What I am about to show you is known as the Design Circle or 360 Degree Design principle. It states that you initial design and/or layout is usually correct, but it will never be accepted by the client who will keep changing it until he gets back exactly what he started with.
Let me illustrate this using an example. I was asked to put together a simple static page existing website. It was a bio of a VIP of some sort with name, title, picture and some text. The headers, footers, color scheme and the off-color sidebar part seen in the picture below were all parts of the existing design. All I really needed to do is to copy and paste the text into the template and then put the picture somewhere.
The sidebar area on the page is not really used for navigation but for displaying quotes and/or images related to the content (the navigation is in the header). Thus, it seemed a natural place to put the picture. My original layout looked like this:
I sent the sample to the client and she was not entirely pleased. She asked me if we could “move the picture under the name”. I didn’t really know what that meant, and she could not explain it. About 6 emails and a phone call did nothing to actually make this any clearer so I took a guess and did this:
“Better”, she responded, “but it should be to the right”. Fair enough, I flipped the image around and sent it back to her:
Apparently that was not what she wanted. She wanted it “under the name”. We went back and forward trying to define what exactly did it mean. I even took a screenshot of the website and put a grid over with letters and numbers. I was like “right now the picture is in square F5. Please tell me which square should it be now and I will make it happen”. Of course she ignored the grid and after 5 or 6 more emails she finally told me she wanted it to be “above the text, right aligned”.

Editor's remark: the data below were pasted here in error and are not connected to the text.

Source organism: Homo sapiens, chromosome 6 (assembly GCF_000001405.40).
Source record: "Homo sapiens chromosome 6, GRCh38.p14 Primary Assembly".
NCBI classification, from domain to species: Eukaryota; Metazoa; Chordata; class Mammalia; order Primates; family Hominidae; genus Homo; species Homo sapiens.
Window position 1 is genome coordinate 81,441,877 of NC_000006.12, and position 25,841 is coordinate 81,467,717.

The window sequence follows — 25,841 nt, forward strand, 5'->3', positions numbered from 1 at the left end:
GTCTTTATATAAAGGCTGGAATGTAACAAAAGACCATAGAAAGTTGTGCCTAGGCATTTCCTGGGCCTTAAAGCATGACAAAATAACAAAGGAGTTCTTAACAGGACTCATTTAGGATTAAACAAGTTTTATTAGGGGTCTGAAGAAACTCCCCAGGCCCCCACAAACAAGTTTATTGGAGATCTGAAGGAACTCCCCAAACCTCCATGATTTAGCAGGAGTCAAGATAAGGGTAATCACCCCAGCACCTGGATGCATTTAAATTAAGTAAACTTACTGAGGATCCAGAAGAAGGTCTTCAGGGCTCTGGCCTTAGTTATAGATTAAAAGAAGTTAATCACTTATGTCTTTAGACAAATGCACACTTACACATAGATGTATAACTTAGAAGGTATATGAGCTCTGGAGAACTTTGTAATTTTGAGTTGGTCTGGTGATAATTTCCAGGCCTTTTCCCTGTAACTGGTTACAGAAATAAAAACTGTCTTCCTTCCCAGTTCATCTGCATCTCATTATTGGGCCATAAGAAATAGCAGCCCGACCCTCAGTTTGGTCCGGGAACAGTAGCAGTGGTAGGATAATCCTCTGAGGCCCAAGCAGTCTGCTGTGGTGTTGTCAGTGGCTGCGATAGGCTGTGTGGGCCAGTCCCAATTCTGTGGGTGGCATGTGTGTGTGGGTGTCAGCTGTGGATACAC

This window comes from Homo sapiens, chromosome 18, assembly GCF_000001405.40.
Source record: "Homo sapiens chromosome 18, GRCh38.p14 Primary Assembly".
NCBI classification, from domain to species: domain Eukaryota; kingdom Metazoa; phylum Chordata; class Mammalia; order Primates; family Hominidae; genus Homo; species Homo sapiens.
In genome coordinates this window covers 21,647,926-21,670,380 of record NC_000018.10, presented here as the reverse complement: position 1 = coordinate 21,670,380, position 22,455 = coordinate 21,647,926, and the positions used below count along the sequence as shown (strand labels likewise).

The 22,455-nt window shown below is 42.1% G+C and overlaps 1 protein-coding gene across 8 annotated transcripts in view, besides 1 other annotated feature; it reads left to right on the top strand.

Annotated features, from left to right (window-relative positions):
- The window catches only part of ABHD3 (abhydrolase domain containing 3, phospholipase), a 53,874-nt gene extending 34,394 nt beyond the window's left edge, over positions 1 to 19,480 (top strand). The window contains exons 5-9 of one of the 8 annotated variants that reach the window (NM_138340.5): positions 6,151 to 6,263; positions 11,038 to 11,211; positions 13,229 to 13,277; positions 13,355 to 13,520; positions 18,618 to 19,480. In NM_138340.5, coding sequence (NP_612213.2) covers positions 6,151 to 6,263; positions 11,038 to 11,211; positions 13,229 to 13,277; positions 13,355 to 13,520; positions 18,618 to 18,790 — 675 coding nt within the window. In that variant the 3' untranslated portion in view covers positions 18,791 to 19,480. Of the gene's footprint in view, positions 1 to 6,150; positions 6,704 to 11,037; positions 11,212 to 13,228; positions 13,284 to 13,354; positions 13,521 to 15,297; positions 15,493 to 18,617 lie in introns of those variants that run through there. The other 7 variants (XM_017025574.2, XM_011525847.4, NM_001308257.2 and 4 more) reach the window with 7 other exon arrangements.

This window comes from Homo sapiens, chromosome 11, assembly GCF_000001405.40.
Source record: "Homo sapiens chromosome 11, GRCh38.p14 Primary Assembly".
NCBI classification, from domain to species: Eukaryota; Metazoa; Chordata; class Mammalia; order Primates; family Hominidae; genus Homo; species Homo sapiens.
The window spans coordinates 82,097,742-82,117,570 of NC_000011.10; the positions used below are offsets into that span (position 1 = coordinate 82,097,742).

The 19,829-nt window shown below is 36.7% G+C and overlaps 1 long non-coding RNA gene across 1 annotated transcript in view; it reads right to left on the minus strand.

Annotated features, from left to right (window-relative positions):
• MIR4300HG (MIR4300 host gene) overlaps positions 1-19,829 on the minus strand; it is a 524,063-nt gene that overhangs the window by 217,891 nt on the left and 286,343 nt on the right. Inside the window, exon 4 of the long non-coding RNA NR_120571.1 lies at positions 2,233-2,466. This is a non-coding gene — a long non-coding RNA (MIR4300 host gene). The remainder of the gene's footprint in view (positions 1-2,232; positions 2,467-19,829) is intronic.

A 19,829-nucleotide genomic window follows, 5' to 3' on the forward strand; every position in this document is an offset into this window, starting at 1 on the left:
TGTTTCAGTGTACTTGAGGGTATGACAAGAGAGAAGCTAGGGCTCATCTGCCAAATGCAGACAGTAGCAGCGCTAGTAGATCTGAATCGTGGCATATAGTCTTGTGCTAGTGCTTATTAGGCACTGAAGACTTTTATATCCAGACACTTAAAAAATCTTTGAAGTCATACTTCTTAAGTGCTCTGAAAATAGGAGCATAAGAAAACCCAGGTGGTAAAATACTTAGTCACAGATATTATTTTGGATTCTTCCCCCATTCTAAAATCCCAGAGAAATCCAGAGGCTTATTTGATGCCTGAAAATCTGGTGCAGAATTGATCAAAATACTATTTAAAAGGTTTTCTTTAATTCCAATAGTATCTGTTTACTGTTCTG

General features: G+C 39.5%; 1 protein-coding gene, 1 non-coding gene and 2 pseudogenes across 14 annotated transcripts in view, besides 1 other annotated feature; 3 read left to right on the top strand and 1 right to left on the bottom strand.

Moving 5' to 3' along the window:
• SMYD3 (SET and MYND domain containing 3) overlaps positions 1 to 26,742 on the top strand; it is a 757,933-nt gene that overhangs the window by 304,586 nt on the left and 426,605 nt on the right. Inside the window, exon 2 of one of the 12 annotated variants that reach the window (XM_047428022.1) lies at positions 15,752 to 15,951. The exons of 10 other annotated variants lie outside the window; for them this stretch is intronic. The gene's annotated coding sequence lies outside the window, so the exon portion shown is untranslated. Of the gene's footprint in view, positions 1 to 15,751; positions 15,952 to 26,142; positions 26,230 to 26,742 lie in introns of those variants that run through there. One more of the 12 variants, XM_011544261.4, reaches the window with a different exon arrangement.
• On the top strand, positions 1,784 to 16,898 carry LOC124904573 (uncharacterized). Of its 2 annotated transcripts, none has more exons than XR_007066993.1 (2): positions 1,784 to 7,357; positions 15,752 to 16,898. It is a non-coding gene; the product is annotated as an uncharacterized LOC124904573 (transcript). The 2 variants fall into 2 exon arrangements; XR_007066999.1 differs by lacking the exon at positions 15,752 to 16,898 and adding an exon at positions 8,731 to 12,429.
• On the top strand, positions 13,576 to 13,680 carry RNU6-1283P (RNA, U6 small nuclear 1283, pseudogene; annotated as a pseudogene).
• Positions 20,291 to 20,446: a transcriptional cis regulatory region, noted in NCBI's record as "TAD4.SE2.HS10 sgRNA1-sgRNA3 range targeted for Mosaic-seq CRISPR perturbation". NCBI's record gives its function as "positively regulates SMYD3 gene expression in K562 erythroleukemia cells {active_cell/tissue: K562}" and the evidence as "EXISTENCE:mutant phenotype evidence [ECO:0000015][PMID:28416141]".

Hoping that we were finally getting somewhere I repositioned the heading a little bit to accommodate the picture:
This turned out to be wrong. Apparently this was “above the name” according to her. It didn’t look “above” to me – it was aligned with the heading, but whatever. She explained wanted it “below the name but above the text”. I figured that this translates into not wanting the text to wrap around the picture.
Now that confused me a little bit as it just seemed awkward. That would push the paragraph down and create a huge gap in the middle of the page. She said she doesn’t mind. I asked if she wanted to make the picture smaller, but she said it was the right size.
So I did it, knowing full well that it will get rejected:
She admitted that this created to much of a gap the page and she asked me to move it back to the left and have the top of the picture align itself with the top of the name:
Guess what? Wrong again. She wanted the “far left” or the sidebar. Where does this get us? Back to the square one:
I took the original design and re-sent it to her. Verdict: Perfect!
Actually she was very proud of herself for figuring out the right layout.
“It took quite a bit of tweaking but I think we finally got the right design for this page! Thanks for your help Luke.”
No problem! It’s not like I have like 20 other projects that are due yesterday sitting on my desk. It was totally worth the time. I mean, I’m really glad we didn’t go with that first draft layout I sent to you. That would have been a disaster.
I probably should mention this is not the first time this has happened, and not the first person who insisted on going through this exercise. This is actually a typical design procedure for me. I make something, they change it and re-design it until they get back to the initial design.
The downside of this is that a simple 5-10 minute task turned into a drawn out project that took 3 days to accomplish and required over 20 emails and 4 phone calls to complete.